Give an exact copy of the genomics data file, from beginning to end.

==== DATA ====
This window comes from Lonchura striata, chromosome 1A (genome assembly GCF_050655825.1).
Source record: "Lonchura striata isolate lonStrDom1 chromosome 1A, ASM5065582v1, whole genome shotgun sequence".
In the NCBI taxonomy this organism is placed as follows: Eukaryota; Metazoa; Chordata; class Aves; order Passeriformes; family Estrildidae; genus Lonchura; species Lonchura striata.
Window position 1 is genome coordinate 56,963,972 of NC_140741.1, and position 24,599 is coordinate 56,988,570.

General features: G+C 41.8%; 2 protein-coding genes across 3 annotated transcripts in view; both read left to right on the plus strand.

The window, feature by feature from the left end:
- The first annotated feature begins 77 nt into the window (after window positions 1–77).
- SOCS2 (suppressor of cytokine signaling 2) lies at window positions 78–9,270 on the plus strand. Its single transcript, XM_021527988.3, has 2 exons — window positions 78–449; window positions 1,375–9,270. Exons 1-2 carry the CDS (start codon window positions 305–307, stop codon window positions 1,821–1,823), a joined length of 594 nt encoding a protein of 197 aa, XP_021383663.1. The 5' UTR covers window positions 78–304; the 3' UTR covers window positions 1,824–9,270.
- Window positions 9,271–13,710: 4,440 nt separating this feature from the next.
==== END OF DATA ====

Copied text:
This window comes from Lonchura striata, chromosome 1A (genome assembly GCF_050655825.1).
Source record: "Lonchura striata isolate lonStrDom1 chromosome 1A, ASM5065582v1, whole genome shotgun sequence".
In the NCBI taxonomy this organism is placed as follows: Eukaryota; Metazoa; Chordata; class Aves; order Passeriformes; family Estrildidae; genus Lonchura; species Lonchura striata.
Window position 1 is genome coordinate 56,963,972 of NC_140741.1, and position 24,599 is coordinate 56,988,570.

General features: G+C 41.8%; 2 protein-coding genes across 3 annotated transcripts in view; both read left to right on the plus strand.

The window, feature by feature from the left end:
- The first annotated feature begins 77 nt into the window (after window positions 1–77).
- SOCS2 (suppressor of cytokine signaling 2) lies at window positions 78–9,270 on the plus strand. Its single transcript, XM_021527988.3, has 2 exons — window positions 78–449; window positions 1,375–9,270. Exons 1-2 carry the CDS (start codon window positions 305–307, stop codon window positions 1,821–1,823), a joined length of 594 nt encoding a protein of 197 aa, XP_021383663.1. The 5' UTR covers window positions 78–304; the 3' UTR covers window positions 1,824–9,270.
- Window positions 9,271–13,710: 4,440 nt separating this feature from the next.